“Christine Blasey Ford Quote Painted at Yale Law School https://a.msn.com/r/2/BBOJLPL?m=en-ca&referrerID=InAppShare”
You’d think most of the alumni, students and faculty of Yale Law School would understand the difference between fact and opinion as well as the difference between a Senate hearing and a trial in a court of law.
You should also be aware by now of some stunning exceptions to understanding of these differences which have dominated recent headlines in the Brett Kavanaugh confirmation process.
First, consider the alumni, which would include members of the American Bar Association and visitors attending Alumni weekend at Yale Law School. According to the article linked above, on Monday morning following the conclusion of Alumni weekend a graffiti painting quoted the words of Christine Blasey Ford outside the school’s door.
Indelible in the hippocampus is the laughter.
According to the article, this quote, extracted from Ford’s testimony at a Senate Committee hearing during the confirmation process for Brett Kavanaugh as Justice of the Supreme Court, was given in testimony against Kavanaugh. Omitted is the fact that this “testimony” was given at a Senate hearing which is not a court of law. Also omitted is the relevance of testimony that applied to a near forty-year old event that was certainly not criminal and would never be admissible in any rational court of law.
I agree that there is some evidence that the events described in Ford’s testimony may well have occurred, though I doubt they would have been exactly as described. But the evidence is weak to begin with and as both Ford and Kavanaugh were teenagers at the time, four decades prior to reaching the heights of their subsequent professional careers, it should never have been subjected to the corrupt process of a “trial” by media and political opinion. There was no reason such sensitive matters could not be considered in private conference with committee members.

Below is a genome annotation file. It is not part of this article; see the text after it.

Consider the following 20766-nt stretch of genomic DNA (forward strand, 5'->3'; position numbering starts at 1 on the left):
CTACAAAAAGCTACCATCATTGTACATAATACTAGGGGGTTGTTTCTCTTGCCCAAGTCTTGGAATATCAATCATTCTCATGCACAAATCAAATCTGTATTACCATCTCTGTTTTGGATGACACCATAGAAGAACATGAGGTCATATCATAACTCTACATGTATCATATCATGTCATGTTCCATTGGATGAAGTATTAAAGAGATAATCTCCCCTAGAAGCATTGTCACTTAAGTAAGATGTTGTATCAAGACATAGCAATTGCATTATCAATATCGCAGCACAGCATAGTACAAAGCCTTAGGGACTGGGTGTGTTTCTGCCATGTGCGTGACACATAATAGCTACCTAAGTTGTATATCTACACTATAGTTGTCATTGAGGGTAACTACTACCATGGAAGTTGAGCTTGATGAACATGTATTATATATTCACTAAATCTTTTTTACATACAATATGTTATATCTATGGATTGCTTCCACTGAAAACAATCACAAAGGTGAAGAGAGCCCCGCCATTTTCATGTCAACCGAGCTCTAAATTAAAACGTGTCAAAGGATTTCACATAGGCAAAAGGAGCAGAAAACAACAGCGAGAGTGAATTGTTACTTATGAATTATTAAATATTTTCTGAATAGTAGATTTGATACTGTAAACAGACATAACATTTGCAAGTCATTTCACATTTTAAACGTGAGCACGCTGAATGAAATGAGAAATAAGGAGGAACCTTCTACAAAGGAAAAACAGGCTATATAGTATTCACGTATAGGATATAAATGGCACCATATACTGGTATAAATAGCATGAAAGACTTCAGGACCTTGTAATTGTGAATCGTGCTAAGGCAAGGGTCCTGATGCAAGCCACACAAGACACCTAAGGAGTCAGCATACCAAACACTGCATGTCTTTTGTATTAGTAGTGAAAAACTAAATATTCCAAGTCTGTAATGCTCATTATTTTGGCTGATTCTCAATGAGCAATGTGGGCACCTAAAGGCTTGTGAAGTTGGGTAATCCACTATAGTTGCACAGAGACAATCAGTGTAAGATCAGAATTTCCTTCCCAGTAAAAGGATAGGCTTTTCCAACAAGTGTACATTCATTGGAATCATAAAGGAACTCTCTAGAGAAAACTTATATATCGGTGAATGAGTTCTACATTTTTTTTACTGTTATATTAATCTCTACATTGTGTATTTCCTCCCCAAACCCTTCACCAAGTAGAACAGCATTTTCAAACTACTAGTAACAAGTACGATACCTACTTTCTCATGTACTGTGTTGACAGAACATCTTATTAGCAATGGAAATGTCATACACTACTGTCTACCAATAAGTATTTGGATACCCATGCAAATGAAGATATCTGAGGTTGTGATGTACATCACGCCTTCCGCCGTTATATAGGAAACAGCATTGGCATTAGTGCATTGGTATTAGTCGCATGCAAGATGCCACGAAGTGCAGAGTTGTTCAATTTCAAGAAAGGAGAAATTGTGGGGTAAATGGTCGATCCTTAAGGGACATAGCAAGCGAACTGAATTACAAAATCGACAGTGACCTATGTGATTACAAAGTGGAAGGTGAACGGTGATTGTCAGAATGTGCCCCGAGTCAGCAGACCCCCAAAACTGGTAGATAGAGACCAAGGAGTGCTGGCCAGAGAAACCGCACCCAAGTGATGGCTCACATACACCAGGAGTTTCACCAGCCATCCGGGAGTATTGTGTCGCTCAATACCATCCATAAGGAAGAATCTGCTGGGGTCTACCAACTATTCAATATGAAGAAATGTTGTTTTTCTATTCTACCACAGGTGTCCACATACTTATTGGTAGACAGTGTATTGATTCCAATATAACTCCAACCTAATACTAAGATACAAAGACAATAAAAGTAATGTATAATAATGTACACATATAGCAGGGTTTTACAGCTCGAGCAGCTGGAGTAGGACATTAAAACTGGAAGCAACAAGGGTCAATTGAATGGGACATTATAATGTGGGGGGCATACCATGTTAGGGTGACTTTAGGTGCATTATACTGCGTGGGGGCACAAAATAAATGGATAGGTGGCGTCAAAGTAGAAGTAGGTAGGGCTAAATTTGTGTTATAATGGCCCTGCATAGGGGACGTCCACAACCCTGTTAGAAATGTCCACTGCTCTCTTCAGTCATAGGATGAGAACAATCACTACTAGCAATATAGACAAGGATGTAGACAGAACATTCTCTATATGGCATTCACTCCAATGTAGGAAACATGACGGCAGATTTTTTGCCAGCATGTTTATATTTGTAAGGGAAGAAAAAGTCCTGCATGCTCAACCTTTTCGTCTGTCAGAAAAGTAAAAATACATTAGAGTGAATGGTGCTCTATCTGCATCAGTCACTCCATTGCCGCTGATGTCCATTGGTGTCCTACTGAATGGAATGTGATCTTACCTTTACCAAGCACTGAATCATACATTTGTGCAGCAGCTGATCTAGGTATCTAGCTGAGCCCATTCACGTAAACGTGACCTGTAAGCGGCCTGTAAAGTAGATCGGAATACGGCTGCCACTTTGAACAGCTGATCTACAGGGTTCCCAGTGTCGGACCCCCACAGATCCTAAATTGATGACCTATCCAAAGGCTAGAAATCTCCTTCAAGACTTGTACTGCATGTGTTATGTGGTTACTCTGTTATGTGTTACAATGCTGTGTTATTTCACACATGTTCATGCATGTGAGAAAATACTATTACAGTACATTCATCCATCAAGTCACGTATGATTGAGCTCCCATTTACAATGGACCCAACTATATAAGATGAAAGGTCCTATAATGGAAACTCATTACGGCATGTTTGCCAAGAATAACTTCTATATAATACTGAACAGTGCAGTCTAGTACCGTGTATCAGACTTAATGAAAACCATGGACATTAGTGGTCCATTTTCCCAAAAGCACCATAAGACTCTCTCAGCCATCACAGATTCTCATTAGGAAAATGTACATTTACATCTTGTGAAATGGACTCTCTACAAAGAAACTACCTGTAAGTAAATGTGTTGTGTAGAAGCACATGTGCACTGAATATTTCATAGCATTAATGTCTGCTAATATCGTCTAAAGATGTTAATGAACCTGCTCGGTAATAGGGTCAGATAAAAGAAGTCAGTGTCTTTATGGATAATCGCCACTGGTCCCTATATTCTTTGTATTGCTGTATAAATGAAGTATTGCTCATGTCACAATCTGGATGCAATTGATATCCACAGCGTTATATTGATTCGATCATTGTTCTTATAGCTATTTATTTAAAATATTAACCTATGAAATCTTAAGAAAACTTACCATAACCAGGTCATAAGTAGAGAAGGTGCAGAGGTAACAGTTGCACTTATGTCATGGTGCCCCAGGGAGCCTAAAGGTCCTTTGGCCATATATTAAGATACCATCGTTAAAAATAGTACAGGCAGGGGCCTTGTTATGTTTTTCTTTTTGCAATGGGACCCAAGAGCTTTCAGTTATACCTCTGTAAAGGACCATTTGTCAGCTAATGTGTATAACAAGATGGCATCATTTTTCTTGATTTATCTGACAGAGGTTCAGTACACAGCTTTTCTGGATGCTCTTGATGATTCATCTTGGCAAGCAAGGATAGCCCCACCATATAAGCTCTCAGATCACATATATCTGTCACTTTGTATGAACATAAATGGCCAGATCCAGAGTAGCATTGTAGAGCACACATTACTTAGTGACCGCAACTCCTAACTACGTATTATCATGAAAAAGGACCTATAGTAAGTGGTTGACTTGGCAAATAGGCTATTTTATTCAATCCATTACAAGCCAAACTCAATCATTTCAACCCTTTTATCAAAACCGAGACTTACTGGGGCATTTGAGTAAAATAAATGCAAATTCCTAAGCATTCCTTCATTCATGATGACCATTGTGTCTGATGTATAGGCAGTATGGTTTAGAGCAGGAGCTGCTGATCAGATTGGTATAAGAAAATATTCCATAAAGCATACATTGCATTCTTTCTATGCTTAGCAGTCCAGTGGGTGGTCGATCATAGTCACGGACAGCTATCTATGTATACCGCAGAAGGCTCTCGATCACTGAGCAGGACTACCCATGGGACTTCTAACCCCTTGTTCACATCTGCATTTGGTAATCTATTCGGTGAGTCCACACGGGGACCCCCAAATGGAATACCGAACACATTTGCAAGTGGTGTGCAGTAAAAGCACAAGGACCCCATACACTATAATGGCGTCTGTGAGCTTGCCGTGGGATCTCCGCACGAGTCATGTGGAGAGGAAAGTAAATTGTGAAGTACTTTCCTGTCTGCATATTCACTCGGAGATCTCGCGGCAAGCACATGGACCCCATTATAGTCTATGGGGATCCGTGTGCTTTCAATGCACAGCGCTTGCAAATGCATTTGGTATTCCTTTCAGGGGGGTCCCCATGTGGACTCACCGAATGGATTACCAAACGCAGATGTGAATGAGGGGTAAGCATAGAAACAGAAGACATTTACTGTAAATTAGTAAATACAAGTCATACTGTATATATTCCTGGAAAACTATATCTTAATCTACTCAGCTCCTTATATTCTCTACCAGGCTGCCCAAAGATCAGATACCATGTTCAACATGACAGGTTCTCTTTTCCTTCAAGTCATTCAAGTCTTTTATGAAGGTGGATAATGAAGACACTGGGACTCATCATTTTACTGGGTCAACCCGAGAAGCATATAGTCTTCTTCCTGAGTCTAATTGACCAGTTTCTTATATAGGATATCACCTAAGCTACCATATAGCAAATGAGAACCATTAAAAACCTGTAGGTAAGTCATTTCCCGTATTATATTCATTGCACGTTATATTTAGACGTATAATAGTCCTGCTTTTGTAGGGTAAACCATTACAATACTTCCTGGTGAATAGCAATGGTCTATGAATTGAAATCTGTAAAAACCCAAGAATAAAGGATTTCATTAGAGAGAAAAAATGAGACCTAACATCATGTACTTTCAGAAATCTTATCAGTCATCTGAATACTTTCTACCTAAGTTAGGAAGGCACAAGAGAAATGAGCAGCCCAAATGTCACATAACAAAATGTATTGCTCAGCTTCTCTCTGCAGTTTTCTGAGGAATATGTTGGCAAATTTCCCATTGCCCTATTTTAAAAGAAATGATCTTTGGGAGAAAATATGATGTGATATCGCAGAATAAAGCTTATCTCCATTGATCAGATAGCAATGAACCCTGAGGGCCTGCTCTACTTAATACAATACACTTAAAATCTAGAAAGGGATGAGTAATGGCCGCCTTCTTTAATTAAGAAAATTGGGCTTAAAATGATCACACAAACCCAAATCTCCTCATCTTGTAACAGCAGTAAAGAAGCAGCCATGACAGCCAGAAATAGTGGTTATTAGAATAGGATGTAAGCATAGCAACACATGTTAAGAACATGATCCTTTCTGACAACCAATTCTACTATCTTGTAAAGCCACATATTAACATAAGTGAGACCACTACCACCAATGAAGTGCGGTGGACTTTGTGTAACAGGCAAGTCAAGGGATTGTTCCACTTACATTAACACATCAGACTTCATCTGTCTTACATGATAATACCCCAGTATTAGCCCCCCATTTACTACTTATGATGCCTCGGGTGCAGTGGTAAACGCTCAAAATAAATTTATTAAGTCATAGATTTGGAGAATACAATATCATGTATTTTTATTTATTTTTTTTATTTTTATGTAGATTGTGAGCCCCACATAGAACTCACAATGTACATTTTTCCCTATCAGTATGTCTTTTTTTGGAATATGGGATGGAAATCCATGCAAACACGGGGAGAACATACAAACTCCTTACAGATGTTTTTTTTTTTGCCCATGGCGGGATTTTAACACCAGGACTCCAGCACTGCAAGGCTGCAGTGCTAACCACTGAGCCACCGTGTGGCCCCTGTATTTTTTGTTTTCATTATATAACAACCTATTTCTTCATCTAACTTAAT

The media would of course never consider the sensitivity of the protagonists and so it is not surprising that although Kavanaugh has been confirmed on the basis of his professional record, which is the only relevant evidence here, the media and other political activists choose to keep the “trial” running until it yields some result acceptable to them.
Consider this statement from the article.
Despite protests, calls to senators and pushes to deem him unfit for a lifetime on the court Kavanaugh was confirmed.
If there’s a mention of Kavanaugh’s ability and sterling performance as a judge anywhere, express or implied, I must have missed it. “Protests, calls to senators and pushes” to the contrary, his judicial record thankfully prevailed. His career unfortunately is forever smeared by the corruption of the confirmation process. The perpetrators, primarily the media and Senate Committee members who dragged the vague recollections of middle-aged adults as teenagers through the process as an indictment, will never be accountable except in their own moral ineptness.
The article reports on other protests from Yale Law School, by students as well as faculty and even the Dean, which were raised prior to Kavanaugh’s confirmation.
The Dean of Yale’s law school called for an investigation into the allegations from Ford. “I join the American Bar Association in calling for an additional investigation into allegations made against Judge Kavanaugh. Proceeding with the confirmation process without further investigation is not in the best interest of the Court or our profession,” said the statement from Dean Heather Gerken.
Observe that even the American Bar Association had thrown its hat into the ring to call for “additional investigations,” according to Dean Gerken’s quoted statement. That nonsense is even less relevant now that Kavanaugh has been confirmed.
Let’s fervently hope the anarchist inspired efforts of this process fade away into merely a smear on the record of the confirmation process for Justices of the Supreme Court.